This exercise was a 1-hour sprint to practice the UI design process.
It was motivated by the parking permit process for residents of 29 designated permit areas in St. Paul. The purpose of this system is to make sure that non-resident cars are not parked in these zones for extended periods of time. Right now to get a permit residents must apply in person at the Traffic Operations Building that is only open 7:30 am - 4:30 pm M-F, which is a difficult window for people with jobs. This process ends up being frustrating at the very least.
I redesigned the UI of the website to allow for online permit applications, in order to improve the process of getting a permit. This system needs to establish that an applicant lives in a permit zone, and record residency information, vehicle information and take payment. From the resident’s perspective, it needs to be easy to see if they need a permit, and flexible enough to accept the residency and vehicle information that they have on hand. Residents want to be able to apply for or renew their permits online at their convenience. Permit enforcement wants residents to have current permits placed correctly on their vehicles to make enforcement easier.
Residents begin by entering their address to either find their zone or find out that they do not need a permit.
Applying for a permit requires residency information, most often confirmed by driver’s license. Since residents may be applying for a permit because they recently moved to the zone, they need the option to provide further proof of residency.
For renters a lease, utility bill or notarized statement can be used to establish temporary residency in the zone which will need to be reviewed by hand.
Once residency can be verified, the applicant moves on to the next section.
Vehicle information can be confirmed by title or registration number, uploading an insurance card, or the VIN. The VIN provides vehicle description, or it can be entered manually.
After they have entered their residency and vehicle information, they might need the option to add another permit or a special permit.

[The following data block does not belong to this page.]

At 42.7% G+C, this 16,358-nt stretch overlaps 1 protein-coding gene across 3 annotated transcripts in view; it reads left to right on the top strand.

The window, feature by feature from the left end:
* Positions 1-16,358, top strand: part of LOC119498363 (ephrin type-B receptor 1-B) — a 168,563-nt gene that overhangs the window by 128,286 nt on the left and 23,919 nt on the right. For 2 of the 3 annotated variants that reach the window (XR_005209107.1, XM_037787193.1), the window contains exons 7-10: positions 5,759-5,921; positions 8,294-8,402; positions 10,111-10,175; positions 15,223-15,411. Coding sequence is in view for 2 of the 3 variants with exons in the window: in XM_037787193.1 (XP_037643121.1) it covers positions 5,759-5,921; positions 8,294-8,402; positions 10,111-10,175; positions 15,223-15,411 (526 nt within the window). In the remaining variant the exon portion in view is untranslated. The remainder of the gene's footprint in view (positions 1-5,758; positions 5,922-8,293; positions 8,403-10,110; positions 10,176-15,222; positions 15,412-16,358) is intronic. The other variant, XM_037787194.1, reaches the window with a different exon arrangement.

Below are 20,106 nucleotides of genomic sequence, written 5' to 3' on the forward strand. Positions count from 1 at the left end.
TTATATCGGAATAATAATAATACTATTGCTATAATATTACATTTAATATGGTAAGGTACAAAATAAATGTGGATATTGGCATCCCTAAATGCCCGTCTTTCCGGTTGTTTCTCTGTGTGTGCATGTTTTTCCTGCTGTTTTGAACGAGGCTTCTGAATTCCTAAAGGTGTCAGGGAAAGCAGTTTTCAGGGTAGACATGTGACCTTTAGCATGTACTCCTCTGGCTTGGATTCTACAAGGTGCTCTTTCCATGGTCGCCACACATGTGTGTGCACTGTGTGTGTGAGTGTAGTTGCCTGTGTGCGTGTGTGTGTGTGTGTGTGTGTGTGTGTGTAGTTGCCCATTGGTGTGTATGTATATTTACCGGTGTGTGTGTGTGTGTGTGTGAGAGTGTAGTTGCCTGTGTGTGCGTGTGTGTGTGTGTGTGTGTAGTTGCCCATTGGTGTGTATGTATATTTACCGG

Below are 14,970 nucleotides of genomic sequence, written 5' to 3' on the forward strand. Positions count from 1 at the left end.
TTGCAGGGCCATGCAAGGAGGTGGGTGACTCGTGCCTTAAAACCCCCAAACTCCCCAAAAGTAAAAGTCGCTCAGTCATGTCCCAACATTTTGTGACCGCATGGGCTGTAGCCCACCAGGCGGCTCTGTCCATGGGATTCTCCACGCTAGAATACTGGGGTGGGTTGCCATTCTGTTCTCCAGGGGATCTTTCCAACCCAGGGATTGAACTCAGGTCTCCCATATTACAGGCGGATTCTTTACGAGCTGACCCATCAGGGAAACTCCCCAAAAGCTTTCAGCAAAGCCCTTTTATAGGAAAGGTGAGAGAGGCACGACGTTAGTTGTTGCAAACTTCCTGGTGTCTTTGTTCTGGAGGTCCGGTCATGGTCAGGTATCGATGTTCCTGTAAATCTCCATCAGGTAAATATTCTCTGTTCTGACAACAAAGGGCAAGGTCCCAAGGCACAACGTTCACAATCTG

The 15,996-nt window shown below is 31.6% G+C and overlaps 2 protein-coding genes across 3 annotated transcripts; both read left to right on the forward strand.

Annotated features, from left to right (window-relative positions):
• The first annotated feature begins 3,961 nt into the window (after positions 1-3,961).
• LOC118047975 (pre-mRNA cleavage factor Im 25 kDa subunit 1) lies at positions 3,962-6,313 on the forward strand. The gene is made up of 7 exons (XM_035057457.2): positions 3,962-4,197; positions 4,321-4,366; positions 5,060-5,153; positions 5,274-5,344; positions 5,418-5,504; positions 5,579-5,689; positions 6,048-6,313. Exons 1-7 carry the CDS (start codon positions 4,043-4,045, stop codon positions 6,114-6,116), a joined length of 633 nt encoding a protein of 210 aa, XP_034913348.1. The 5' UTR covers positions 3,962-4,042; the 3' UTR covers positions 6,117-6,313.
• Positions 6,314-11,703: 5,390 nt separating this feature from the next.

If they select to add other permits, it takes them through the registration process for those permits. Otherwise, applicants pay for the permits they selected.
After paying, they see a confirmation screen that gives them a processing number for trackability, an estimated timeline, and the option to receive updates. Transparency in a government system like this builds trust with users.
Once residents receive their permits, they also get an instruction diagram visually describing how to place the permit on their vehicle. Visual instructions help to reduce confusion and increase compliance by mapping directly to the user’s context.
If a resident were to have selected to purchase other permits, they would select the type and number of each, shown the total and summary screen, and pay for the special permits.
They would receive a similar confirmation screen, along with a diagram for placement upon receiving their special permits.
For current residents seeking to renew their permits, the process is streamlined, since their information is already entered. They first search for their existing permit by name, number or address.
The system finds their record, and they are prompted to confirm or add a new permit.
Finally, they reach the payment screen and confirmation page as with the permit application, and receive an instruction diagram with their renewed permits.
This redesigned UI makes it easier for residents to apply for and renew their permits for the St. Paul parking permit zones. I made assumptions in this design sprint, including the ability of staff to access information such as property tax information, drivers license numbers, title and registration numbers and VINs. I also assumed that as in the current system employees will be able to verify uploaded documents to check residency and vehicle information.
Since this was only a 1-hour design sprint, there are several aspects that I wasn’t able to address. Handling the processing and enforcement of these permits is one, with different sets of users completing those tasks who have different needs. The resident process may depend on capabilities of the processing procedure in ways that I did not explore. I also limited myself to redesigning the UI, without taking a look at the user experience of this system - the permit system as it exists now may not be the best way to solve the problem of non-resident cars parked on residential streets for long stretches.